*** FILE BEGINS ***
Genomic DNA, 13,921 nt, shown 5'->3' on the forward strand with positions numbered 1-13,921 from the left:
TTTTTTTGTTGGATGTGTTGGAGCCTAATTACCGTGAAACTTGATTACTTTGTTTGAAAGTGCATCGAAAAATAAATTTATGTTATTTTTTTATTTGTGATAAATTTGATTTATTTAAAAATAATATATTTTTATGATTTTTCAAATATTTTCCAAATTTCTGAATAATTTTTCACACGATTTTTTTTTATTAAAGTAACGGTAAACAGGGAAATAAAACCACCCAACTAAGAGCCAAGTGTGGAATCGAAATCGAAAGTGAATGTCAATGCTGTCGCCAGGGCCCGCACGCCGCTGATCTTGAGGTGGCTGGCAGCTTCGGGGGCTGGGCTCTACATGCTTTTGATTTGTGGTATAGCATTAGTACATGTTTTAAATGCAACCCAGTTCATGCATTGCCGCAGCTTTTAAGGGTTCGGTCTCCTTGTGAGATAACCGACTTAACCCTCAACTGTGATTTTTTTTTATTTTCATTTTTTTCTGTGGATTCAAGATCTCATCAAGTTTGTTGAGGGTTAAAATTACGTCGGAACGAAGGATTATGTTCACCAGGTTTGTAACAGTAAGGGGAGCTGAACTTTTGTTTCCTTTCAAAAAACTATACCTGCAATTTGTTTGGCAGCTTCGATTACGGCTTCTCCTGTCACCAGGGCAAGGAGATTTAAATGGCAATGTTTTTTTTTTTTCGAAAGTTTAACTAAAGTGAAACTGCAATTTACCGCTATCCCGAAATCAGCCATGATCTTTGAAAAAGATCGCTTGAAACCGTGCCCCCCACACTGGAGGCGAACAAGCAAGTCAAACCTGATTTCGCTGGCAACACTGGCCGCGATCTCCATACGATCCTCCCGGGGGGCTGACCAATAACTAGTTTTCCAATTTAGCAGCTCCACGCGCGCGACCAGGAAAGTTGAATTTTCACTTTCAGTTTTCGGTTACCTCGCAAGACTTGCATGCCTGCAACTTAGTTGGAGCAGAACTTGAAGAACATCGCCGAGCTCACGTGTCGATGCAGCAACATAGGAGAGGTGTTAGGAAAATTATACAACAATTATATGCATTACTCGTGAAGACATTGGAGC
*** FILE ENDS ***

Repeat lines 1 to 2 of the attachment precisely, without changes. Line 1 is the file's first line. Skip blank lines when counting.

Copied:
Genomic DNA, 13,921 nt, shown 5'->3' on the forward strand with positions numbered 1-13,921 from the left:
TTTTTTTGTTGGATGTGTTGGAGCCTAATTACCGTGAAACTTGATTACTTTGTTTGAAAGTGCATCGAAAAATAAATTTATGTTATTTTTTTATTTGTGATAAATTTGATTTATTTAAAAATAATATATTTTTATGATTTTTCAAATATTTTCCAAATTTCTGAATAATTTTTCACACGATTTTTTTTTATTAAAGTAACGGTAAACAGGGAAATAAAACCACCCAACTAAGAGCCAAGTGTGGAATCGAAATCGAAAGTGAATGTCAATGCTGTCGCCAGGGCCCGCACGCCGCTGATCTTGAGGTGGCTGGCAGCTTCGGGGGCTGGGCTCTACATGCTTTTGATTTGTGGTATAGCATTAGTACATGTTTTAAATGCAACCCAGTTCATGCATTGCCGCAGCTTTTAAGGGTTCGGTCTCCTTGTGAGATAACCGACTTAACCCTCAACTGTGATTTTTTTTTATTTTCATTTTTTTCTGTGGATTCAAGATCTCATCAAGTTTGTTGAGGGTTAAAATTACGTCGGAACGAAGGATTATGTTCACCAGGTTTGTAACAGTAAGGGGAGCTGAACTTTTGTTTCCTTTCAAAAAACTATACCTGCAATTTGTTTGGCAGCTTCGATTACGGCTTCTCCTGTCACCAGGGCAAGGAGATTTAAATGGCAATGTTTTTTTTTTTTCGAAAGTTTAACTAAAGTGAAACTGCAATTTACCGCTATCCCGAAATCAGCCATGATCTTTGAAAAAGATCGCTTGAAACCGTGCCCCCCACACTGGAGGCGAACAAGCAAGTCAAACCTGATTTCGCTGGCAACACTGGCCGCGATCTCCATACGATCCTCCCGGGGGGCTGACCAATAACTAGTTTTCCAATTTAGCAGCTCCACGCGCGCGACCAGGAAAGTTGAATTTTCACTTTCAGTTTTCGGTTACCTCGCAAGACTTGCATGCCTGCAACTTAGTTGGAGCAGAACTTGAAGAACATCGCCGAGCTCACGTGTCGATGCAGCAACATAGGAGAGGTGTTAGGAAAATTATACAACAATTATATGCATTACTCGTGAAGACATTGGAGC